The Effects of Eye-Closure and “Ear-Closure” on Recall of Visual and Auditory Aspects of a Criminal Event

Annelies Vredeveldt, Alan D. Baddeley, Graham J. Hitch


Previous research has shown that closing the eyes can facilitate recall of semantic and episodic information. Here, two experiments are presented which investigate the theoretical underpinnings of the eye-closure effect and its auditory equivalent, the “ear-closure” effect. In Experiment 1, participants viewed a violent videotaped event and were subsequently interviewed about the event with eyes open or eyes closed. Eye-closure was found to have modality-general benefits on coarse-grain correct responses, but modality-specific effects on fine-grain correct recall and incorrect recall (increasing the former and decreasing the latter). In Experiment 2, participants viewed the same event and were subsequently interviewed about it, either in quiet conditions or while hearing irrelevant speech. Contrary to expectations, irrelevant speech did not significantly impair recall performance. This null finding might be explained by the absence of social interaction during the interview in Experiment 2. In conclusion, eye-closure seems to involve both general and modality-specific processes. The practical implications of the findings are discussed.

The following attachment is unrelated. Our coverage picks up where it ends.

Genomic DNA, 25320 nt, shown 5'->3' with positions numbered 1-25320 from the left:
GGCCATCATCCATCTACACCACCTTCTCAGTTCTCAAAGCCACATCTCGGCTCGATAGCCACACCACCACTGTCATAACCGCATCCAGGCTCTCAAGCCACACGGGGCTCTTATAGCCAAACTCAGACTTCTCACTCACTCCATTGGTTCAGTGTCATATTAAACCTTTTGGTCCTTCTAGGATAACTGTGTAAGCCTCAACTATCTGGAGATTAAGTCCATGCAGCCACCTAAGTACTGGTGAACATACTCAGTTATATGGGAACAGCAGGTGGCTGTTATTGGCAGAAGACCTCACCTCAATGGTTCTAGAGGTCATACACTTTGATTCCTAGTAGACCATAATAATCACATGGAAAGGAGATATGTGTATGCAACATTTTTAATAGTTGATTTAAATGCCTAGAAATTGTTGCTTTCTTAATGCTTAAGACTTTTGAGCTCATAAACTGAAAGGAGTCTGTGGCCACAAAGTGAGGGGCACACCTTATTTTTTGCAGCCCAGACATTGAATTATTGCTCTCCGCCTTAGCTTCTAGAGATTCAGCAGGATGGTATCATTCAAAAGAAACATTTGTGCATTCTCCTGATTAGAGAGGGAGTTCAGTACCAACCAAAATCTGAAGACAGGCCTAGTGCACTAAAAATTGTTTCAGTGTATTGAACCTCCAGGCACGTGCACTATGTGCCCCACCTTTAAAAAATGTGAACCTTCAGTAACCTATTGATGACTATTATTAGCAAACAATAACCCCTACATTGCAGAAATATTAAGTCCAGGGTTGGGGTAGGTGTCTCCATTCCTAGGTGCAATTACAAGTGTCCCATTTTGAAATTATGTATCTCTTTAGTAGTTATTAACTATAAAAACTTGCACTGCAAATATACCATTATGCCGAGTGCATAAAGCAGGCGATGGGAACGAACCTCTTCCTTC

eyewitness memory; eye-closure; ear-closure; cognitive load; modality-specific interference

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